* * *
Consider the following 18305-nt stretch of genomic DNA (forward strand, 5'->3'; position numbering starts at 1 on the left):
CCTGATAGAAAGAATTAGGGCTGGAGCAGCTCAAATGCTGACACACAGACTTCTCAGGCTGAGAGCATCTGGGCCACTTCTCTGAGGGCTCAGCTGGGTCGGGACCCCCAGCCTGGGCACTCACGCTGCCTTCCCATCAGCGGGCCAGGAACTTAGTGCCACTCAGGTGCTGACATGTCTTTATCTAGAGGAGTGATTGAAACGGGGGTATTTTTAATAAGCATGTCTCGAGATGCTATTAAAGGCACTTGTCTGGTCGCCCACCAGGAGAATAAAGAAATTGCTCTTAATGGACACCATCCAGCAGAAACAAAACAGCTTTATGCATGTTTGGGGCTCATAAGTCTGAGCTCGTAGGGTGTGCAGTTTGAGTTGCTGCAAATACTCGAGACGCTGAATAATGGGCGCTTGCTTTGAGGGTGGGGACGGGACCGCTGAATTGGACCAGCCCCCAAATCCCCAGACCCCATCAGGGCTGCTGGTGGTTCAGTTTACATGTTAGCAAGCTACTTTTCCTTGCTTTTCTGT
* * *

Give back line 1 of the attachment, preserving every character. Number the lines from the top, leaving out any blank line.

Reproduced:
Consider the following 18305-nt stretch of genomic DNA (forward strand, 5'->3'; position numbering starts at 1 on the left):